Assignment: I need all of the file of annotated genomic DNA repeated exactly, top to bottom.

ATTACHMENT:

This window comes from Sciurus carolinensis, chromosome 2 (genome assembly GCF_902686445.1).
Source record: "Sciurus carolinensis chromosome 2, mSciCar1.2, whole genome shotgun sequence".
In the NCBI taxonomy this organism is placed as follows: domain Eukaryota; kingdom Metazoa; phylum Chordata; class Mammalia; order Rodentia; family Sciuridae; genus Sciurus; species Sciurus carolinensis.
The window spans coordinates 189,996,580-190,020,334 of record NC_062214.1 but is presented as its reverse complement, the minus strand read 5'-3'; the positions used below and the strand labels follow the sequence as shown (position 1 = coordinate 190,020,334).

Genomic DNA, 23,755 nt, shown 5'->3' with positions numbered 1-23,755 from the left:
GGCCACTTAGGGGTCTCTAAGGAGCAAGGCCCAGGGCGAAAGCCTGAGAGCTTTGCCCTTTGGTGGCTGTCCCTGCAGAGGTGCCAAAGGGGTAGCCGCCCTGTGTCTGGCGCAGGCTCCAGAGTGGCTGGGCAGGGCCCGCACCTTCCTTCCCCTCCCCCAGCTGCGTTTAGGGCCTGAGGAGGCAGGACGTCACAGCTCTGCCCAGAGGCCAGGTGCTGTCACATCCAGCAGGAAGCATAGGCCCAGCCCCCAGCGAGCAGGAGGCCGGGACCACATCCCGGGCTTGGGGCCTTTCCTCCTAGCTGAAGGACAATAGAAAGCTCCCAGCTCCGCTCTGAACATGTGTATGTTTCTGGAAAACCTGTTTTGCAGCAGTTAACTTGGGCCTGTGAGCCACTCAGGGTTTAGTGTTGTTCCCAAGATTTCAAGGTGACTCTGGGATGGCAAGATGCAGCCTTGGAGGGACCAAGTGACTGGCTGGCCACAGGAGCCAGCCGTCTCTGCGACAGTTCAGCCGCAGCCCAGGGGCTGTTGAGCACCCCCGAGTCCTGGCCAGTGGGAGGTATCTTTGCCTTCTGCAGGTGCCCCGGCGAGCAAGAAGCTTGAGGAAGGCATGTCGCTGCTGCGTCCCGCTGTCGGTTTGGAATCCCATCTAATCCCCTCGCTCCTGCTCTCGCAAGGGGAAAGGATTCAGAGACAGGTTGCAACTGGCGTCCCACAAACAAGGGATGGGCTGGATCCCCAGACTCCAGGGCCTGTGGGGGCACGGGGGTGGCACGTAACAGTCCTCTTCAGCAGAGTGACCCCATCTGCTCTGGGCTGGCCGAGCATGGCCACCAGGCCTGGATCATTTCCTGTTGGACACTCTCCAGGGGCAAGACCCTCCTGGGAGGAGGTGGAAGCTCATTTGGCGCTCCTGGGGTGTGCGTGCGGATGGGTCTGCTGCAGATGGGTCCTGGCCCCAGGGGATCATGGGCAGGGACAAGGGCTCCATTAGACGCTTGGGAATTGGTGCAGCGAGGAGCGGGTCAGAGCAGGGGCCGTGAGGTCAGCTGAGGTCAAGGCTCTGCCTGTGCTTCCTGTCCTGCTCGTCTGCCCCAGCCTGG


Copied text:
This window comes from Sciurus carolinensis, chromosome 2 (genome assembly GCF_902686445.1).
Source record: "Sciurus carolinensis chromosome 2, mSciCar1.2, whole genome shotgun sequence".
In the NCBI taxonomy this organism is placed as follows: domain Eukaryota; kingdom Metazoa; phylum Chordata; class Mammalia; order Rodentia; family Sciuridae; genus Sciurus; species Sciurus carolinensis.
The window spans coordinates 189,996,580-190,020,334 of record NC_062214.1 but is presented as its reverse complement, the minus strand read 5'-3'; the positions used below and the strand labels follow the sequence as shown (position 1 = coordinate 190,020,334).

Genomic DNA, 23,755 nt, shown 5'->3' with positions numbered 1-23,755 from the left:
GGCCACTTAGGGGTCTCTAAGGAGCAAGGCCCAGGGCGAAAGCCTGAGAGCTTTGCCCTTTGGTGGCTGTCCCTGCAGAGGTGCCAAAGGGGTAGCCGCCCTGTGTCTGGCGCAGGCTCCAGAGTGGCTGGGCAGGGCCCGCACCTTCCTTCCCCTCCCCCAGCTGCGTTTAGGGCCTGAGGAGGCAGGACGTCACAGCTCTGCCCAGAGGCCAGGTGCTGTCACATCCAGCAGGAAGCATAGGCCCAGCCCCCAGCGAGCAGGAGGCCGGGACCACATCCCGGGCTTGGGGCCTTTCCTCCTAGCTGAAGGACAATAGAAAGCTCCCAGCTCCGCTCTGAACATGTGTATGTTTCTGGAAAACCTGTTTTGCAGCAGTTAACTTGGGCCTGTGAGCCACTCAGGGTTTAGTGTTGTTCCCAAGATTTCAAGGTGACTCTGGGATGGCAAGATGCAGCCTTGGAGGGACCAAGTGACTGGCTGGCCACAGGAGCCAGCCGTCTCTGCGACAGTTCAGCCGCAGCCCAGGGGCTGTTGAGCACCCCCGAGTCCTGGCCAGTGGGAGGTATCTTTGCCTTCTGCAGGTGCCCCGGCGAGCAAGAAGCTTGAGGAAGGCATGTCGCTGCTGCGTCCCGCTGTCGGTTTGGAATCCCATCTAATCCCCTCGCTCCTGCTCTCGCAAGGGGAAAGGATTCAGAGACAGGTTGCAACTGGCGTCCCACAAACAAGGGATGGGCTGGATCCCCAGACTCCAGGGCCTGTGGGGGCACGGGGGTGGCACGTAACAGTCCTCTTCAGCAGAGTGACCCCATCTGCTCTGGGCTGGCCGAGCATGGCCACCAGGCCTGGATCATTTCCTGTTGGACACTCTCCAGGGGCAAGACCCTCCTGGGAGGAGGTGGAAGCTCATTTGGCGCTCCTGGGGTGTGCGTGCGGATGGGTCTGCTGCAGATGGGTCCTGGCCCCAGGGGATCATGGGCAGGGACAAGGGCTCCATTAGACGCTTGGGAATTGGTGCAGCGAGGAGCGGGTCAGAGCAGGGGCCGTGAGGTCAGCTGAGGTCAAGGCTCTGCCTGTGCTTCCTGTCCTGCTCGTCTGCCCCAGCCTGG